You are about to come with me on a journey into a wild rabbit hole. It started while perusing the list of survivors on the RMS Titanic, as one does, and discovering the survival of one William Wright. Wright was a crewman aboard the Titanic and his position was described as ‘Steward of the Glory-Hole’. Because I am fundamentally a child, I had to learn more about where such a name had come from. And so we enter the rabbit hole.
The ‘Glory-Hole’ referred to the stewards’ quarters, not just on the Titanic but on every passenger ship and crew liner. It allegedly came from an old Gaelic word ‘glaury’ which referred to the equivalent of a janitor’s closet. It’s a cupboard of miscellaneous items where odds and ends are stored. Aboard a ship, it was thought to stem from the rooms used by the stewards for their various supplies. Stewards of the Glory-Hole were therefore responsible for the maintenance and cleaning of the stewards’ quarters in the same way that the stewards were responsible for the maintenance and cleaning of the passengers’ cabins.
You’d think that’d be the end of it; a short and simple explanation. But it goes on. The corridor outside the Glory-Holes was always called ‘Scotland Row’ which referred to a street in London. Specifically, the street most notorious for queer activity and gay prostitution.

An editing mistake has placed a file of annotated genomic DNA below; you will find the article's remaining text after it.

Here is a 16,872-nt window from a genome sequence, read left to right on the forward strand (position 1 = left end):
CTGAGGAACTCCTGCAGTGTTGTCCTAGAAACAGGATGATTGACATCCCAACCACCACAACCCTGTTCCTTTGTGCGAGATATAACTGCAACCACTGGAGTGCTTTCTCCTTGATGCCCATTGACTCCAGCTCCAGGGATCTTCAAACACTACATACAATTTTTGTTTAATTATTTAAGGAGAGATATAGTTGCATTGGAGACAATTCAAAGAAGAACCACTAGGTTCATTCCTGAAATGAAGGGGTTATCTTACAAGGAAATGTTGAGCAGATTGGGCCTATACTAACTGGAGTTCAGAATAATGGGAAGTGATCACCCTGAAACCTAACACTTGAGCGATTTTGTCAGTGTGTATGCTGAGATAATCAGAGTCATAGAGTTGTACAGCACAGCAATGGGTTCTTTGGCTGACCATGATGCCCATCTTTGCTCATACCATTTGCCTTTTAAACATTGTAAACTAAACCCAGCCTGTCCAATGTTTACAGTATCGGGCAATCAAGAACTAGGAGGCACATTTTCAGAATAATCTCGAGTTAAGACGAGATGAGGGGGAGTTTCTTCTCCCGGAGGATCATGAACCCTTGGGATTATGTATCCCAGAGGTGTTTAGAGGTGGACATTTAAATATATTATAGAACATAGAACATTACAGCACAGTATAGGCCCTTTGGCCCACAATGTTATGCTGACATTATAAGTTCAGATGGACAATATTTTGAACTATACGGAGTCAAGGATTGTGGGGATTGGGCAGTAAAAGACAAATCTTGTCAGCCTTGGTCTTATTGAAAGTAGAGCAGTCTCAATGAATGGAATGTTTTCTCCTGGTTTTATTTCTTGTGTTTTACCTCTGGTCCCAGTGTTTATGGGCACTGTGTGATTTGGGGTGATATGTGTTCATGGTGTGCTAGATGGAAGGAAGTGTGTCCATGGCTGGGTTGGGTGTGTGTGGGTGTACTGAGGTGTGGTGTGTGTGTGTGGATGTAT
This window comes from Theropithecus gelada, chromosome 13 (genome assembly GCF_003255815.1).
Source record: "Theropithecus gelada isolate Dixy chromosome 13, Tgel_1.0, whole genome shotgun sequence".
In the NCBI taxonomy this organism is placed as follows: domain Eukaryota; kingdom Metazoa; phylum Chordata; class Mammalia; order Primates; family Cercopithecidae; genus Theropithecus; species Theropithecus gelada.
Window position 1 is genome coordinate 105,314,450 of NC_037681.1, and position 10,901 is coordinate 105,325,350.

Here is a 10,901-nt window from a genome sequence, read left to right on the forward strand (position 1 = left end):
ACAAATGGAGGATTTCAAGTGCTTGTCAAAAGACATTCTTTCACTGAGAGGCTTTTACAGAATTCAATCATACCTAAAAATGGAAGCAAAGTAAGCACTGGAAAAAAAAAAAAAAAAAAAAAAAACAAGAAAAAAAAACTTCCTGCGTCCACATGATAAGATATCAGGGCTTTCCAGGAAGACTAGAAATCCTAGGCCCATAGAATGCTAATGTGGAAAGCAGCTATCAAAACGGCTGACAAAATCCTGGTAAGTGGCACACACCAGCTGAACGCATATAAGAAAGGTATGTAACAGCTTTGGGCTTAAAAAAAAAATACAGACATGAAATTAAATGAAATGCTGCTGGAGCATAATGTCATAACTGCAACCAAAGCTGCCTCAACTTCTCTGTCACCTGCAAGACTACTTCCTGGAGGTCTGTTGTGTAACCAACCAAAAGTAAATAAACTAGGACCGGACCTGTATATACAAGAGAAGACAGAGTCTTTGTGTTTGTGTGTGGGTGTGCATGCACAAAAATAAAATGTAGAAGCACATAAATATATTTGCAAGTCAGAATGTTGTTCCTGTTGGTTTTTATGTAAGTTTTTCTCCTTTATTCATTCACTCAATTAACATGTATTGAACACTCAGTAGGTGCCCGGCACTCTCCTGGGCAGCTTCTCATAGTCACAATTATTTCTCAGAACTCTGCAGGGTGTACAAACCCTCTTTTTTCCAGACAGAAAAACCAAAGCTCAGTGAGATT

During the 1900s homosexuality was illegal but that’s not to say it didn’t happen, and there was a growing queer subculture in the cities, especially New York. The Bowery, a neighbourhood in Lower Manhattan, was the most visible example of this. Bars, cafes, and nightclubs had been established that catered exclusively to the gay community. One such place, The Columbia Hall (colloquially known as Paresis Hall), rented rooms to guests either for the night or by the hour and had a stage for female impersonations. They also rented a floor to an early transgender organisation allowing them to store womens clothing there given that it was illegal for men to wear them in public. Columbia Hall acted as a brothel and was connected to the other queer clubs by streets like London’s Scotland Row where queer prostitution flourished.
While the Bowery was often targeted by a hostile public and raided by the local police force, it was allowed to operate despite the illegality of what was being allowed to happen. It was, in effect, an extremely open secret. An inquiry into the area’s activities had the mayor and other officials denying any knowledge of the queer culture that existed there. The results of the inquiry focused entirely on the specifics of liquor licensing laws rather than any condemnation or crackdown of the clientele. The actual people were ignored. The surrounding middle-class society were happier to have queer communities exist in spaces where they could be ignored rather than have nowhere and potentially move into more “respectable” areas.
In response to this level of what could be considered freedom, the 1910s saw an exodus of queer people from Europe travelling to New York. And of course, they travelled on passenger liners like the Titanic. The liners themselves were almost havens for gay men and it was thought that two out of every six men working aboard were gay.